Corruption watchdog backs sacked minister

A global watchdog set up to fight political corruption has come to the defence of a Derry woman sacked from her post as a minister in the Trinidad and Tobago government.

Bogside native Mary King (nee O’Doherty) was removed from her position as Minister of Planning, Restructuring and Gender Affairs amid allegations of improper conduct. Prime Minister Kamla Persad-Bissessar sacked Ms King following advice from the Attorney General that she had acted improperly in failing to declare her interest in a company which was awarded a contract by her department.

However, the founder and Chief Executive Officer of the Canadian-based Global Organisation of Parliamentarians Against Corruption (GOPAC) - which Ms King is a member of - has come to the defence of former planning minister.

John G Williams has accused the Trinidad and Tobago government of denying King an opportunity to give her side of the story and questioned the government’s motives for removing her from office on the grounds of integrity.

“We have the highest regard for the integrity of Mary King and we are deeply concerned about what has happened to her, in view of the record on corruption of the Government of Trinidad and Tobago,” Mr Williams said.

He added: “We know that the Government is new but we are not aware it has made any significant moves towards fighting corruption.

“What we know is that Mrs King was fired without enquiry, no due process, not asked to present her case and it was done by an attorney-general who is new in office.

“In view of the Government’s poor record in fighting corruption, we call on the Government to put all cards on the table and to do nothing further until the Integrity Commission has concluded its investigations and published its report,” Mr Williams said.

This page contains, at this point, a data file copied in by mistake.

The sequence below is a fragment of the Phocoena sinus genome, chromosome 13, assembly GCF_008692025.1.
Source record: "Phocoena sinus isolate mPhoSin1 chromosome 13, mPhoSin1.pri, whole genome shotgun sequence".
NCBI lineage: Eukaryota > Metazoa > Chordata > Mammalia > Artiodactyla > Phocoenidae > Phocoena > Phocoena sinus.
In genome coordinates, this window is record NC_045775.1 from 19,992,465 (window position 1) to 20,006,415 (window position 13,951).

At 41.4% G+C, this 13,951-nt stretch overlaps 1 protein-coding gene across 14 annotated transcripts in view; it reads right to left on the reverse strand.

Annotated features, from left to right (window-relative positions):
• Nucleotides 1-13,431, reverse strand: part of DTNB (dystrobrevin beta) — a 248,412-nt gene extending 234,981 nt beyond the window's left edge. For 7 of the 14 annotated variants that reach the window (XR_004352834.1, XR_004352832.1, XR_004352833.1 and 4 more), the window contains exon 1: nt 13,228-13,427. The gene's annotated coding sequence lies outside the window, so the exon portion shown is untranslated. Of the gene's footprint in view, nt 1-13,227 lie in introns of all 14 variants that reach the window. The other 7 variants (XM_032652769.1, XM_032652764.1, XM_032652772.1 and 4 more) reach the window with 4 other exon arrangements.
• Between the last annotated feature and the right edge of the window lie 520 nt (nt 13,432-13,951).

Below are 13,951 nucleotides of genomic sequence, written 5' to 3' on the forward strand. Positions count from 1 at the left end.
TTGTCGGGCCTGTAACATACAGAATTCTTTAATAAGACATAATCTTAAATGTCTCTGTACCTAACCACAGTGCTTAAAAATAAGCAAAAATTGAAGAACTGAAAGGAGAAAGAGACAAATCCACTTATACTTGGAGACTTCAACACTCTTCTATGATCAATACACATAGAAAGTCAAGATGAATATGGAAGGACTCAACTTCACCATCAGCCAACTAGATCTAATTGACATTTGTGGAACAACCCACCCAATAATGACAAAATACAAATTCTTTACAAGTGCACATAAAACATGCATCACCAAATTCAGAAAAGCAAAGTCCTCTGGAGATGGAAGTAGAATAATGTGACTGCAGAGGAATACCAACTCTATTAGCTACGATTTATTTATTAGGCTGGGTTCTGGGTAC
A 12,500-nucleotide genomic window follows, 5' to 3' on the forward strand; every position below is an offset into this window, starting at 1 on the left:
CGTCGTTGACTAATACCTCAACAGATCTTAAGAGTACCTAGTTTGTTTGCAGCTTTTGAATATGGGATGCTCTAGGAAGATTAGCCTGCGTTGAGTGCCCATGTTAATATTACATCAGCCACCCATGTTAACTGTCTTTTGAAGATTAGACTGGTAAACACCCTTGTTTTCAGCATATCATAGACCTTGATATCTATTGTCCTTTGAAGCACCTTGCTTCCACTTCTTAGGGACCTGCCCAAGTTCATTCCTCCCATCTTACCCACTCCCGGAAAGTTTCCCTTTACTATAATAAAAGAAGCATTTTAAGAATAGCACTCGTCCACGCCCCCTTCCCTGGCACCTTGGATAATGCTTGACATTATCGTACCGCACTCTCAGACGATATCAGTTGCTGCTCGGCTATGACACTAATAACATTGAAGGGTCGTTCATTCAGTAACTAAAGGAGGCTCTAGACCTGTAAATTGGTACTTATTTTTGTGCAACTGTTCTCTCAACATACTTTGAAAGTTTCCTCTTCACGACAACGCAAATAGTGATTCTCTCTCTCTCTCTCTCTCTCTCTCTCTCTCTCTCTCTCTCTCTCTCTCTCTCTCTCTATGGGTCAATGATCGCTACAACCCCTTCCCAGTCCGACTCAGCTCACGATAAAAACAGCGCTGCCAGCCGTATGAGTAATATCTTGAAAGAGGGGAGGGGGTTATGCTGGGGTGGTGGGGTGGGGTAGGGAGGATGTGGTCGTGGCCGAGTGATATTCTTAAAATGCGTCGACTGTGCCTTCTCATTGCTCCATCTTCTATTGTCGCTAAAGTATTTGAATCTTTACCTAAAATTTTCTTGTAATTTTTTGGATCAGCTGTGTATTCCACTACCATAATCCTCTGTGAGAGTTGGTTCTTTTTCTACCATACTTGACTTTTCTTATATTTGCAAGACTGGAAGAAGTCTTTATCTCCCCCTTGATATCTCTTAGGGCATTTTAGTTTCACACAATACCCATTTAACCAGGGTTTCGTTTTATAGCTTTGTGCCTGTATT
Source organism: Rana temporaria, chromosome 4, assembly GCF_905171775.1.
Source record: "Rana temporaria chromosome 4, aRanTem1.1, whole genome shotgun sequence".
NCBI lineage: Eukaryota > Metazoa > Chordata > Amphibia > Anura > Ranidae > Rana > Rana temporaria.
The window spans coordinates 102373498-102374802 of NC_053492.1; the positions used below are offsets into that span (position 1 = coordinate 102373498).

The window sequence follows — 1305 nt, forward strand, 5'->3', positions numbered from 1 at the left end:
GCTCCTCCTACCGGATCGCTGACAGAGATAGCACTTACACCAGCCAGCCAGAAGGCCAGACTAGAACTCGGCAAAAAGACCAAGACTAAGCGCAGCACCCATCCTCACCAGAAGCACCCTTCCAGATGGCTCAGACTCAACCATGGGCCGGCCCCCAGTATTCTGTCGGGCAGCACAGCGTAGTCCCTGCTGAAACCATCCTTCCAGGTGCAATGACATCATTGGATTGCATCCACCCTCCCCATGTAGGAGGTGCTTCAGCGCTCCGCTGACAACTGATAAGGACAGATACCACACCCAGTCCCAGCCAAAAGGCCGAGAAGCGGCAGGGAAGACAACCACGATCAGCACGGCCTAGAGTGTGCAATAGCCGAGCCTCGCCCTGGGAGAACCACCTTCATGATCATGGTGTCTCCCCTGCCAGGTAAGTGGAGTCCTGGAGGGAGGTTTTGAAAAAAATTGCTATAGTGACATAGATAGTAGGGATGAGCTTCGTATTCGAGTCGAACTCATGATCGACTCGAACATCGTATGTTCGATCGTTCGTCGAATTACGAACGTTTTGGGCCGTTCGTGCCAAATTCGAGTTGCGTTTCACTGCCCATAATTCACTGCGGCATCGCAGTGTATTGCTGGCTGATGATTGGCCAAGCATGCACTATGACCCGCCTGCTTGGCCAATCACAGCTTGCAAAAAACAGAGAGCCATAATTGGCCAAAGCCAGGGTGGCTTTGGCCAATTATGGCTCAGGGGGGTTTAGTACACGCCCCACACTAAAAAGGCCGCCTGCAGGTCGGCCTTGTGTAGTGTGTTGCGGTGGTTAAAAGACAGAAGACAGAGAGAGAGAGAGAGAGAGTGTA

He insisted that it did not appear that Mrs King had been afforded the right of due process of law in the face of allegations of any misconduct in office.

He said the Trinidad and Tobago government should review their actions and ensure that everything they do is in accordance with the law and is ethical and transparent.

Mr Williams said that although he had read newspaper reports and heard what had transpired he was not in possession of all the facts and while he could not speak on the real issue he strongly believed that Mrs King should have been given the opportunity to defend herself.

Mrs King is alleged to have failed to disclose her family’s interest in web design firm IXanos Ltd, “participated” in the selection process for the award of a contract and placed her secretary on the evaluation committee which recommended the award of a TT$100,000 to the web design company.

Her sacking followed a TT Sunday Express investigation which exposed details of the alleged process leading to the award of the contract which both she, her husband and her son have an interest. Mrs King sits on the Global Board of GOPAC and was responsible for forming a Caribbean chapter of the group which has 700 members in 80 countries.